The type of the calciner modeled herein was a 1-D plug-flow drop-down narrow tube reactor. Limestone particles and the gas mixture (CO2/N2) enter from the top of the reactor and decomposition takes place as they move downwards. The reactor was discretized in the axial direction (1000 slices) assuming homogeneous PCO2 and temperature conditions inside each slice (Figure 1B). The residence time of the solids in each slice was calculated assuming Stokes flow around the particles (Re < 1) [6]. Additionally, the limestone particles were discretized in the radial direction (100 shells) to take into account the intraparticle CO2 partial pressure gradients (Figure 1A). Thus, PCO2was a function of radial position inside the particles and its expression was found by solving a differential equation assuming steady state conditions. The calculated solids residence time and the PCO2(r) were then introduced in the kinetic model for the estimation of the conversion change ΔX. The released CO2 and the heat absorbed due to the endothermicity of CaCO3 decomposition were taken into account in the mass and energy balances of the slice, providing the input information of the subsequent slice volume. The same calculations were carried out for the next volume slices. Both the kinetic and reactor modeling were performed using the Matlab software (Mathworks).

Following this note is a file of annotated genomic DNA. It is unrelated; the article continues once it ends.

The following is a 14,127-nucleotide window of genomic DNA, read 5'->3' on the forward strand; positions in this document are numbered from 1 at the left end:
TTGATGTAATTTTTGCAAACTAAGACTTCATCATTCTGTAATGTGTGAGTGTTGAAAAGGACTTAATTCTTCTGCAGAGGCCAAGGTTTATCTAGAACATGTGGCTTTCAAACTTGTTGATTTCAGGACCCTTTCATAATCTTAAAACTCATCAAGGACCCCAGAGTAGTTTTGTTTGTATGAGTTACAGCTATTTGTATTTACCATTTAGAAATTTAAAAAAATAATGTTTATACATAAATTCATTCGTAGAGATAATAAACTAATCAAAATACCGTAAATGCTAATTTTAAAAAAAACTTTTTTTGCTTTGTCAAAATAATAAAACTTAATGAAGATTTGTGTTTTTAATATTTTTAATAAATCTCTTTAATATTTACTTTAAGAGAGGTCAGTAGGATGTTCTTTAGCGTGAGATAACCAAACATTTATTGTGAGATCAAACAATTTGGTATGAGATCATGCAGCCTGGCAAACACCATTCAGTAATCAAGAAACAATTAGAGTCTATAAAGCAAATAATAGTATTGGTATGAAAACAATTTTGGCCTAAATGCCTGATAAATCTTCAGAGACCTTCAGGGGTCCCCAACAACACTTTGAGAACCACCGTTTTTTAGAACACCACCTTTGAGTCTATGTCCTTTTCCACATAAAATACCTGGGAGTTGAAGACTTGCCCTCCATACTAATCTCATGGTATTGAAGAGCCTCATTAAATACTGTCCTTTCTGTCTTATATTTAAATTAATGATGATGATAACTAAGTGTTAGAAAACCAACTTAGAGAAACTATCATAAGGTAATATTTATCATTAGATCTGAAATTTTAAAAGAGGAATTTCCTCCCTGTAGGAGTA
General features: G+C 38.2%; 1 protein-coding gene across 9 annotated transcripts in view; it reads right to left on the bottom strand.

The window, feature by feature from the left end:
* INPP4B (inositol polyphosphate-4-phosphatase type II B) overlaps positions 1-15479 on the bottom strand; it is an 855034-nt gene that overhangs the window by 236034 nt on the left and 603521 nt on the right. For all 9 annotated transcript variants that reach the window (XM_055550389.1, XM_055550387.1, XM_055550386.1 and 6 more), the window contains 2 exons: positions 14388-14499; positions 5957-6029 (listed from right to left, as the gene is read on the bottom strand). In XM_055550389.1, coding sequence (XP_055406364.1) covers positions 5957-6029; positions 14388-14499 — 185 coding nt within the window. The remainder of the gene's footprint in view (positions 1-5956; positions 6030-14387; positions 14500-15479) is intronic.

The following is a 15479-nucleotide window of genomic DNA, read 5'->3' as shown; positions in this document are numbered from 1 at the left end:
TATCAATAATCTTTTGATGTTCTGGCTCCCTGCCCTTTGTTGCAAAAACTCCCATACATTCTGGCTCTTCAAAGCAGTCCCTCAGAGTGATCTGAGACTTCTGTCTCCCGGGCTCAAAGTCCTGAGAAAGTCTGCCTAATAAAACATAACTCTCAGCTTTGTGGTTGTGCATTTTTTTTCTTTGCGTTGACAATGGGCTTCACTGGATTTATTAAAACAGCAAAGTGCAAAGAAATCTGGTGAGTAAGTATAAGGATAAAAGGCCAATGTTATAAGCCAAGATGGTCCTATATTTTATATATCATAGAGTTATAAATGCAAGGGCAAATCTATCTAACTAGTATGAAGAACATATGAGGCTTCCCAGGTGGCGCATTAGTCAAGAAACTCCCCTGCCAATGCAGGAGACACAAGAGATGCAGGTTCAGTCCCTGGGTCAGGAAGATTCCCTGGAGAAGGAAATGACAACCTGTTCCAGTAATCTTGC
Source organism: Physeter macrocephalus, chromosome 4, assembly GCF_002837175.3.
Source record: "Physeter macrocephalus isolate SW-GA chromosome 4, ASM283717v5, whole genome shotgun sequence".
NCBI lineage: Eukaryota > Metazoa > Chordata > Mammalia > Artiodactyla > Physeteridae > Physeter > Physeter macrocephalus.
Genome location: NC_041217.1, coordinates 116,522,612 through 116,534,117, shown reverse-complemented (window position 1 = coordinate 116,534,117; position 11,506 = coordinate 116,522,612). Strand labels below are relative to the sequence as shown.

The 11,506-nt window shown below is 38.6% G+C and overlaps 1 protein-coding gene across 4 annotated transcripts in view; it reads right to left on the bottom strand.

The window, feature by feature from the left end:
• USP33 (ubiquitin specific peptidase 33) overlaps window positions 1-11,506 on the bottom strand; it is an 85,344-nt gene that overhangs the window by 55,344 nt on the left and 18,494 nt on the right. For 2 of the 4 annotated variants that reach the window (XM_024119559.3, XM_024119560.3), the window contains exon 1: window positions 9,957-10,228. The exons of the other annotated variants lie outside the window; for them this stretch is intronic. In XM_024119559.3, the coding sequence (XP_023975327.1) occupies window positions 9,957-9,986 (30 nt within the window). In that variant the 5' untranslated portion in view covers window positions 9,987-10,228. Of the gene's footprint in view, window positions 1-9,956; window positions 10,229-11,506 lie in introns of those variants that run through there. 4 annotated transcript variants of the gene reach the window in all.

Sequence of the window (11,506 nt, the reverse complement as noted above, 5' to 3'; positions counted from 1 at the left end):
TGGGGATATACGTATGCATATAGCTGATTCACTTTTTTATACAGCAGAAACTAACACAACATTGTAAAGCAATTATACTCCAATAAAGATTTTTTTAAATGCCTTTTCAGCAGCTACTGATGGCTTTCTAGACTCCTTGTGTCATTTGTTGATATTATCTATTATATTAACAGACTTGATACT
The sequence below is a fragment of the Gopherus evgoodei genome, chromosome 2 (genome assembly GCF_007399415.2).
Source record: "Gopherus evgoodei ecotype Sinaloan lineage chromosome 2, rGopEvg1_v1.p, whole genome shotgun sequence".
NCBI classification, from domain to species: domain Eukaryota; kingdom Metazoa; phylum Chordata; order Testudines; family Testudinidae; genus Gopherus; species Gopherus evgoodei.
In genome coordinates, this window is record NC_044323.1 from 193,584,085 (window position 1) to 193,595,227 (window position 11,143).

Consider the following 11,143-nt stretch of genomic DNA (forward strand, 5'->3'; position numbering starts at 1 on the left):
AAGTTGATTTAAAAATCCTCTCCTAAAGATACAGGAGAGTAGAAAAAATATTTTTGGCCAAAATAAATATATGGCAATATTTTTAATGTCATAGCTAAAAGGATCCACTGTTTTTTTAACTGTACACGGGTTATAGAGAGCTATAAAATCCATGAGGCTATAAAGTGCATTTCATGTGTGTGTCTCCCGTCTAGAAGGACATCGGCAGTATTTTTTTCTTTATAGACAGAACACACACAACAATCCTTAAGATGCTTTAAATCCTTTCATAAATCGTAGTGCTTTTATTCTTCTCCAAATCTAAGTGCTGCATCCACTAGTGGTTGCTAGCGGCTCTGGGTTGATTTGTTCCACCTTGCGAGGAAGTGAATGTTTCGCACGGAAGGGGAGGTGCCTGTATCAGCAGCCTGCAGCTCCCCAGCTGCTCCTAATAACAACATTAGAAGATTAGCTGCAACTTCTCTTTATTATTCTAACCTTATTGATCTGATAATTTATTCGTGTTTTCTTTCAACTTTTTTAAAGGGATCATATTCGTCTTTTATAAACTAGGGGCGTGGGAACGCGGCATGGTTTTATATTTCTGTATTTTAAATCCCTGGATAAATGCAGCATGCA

Results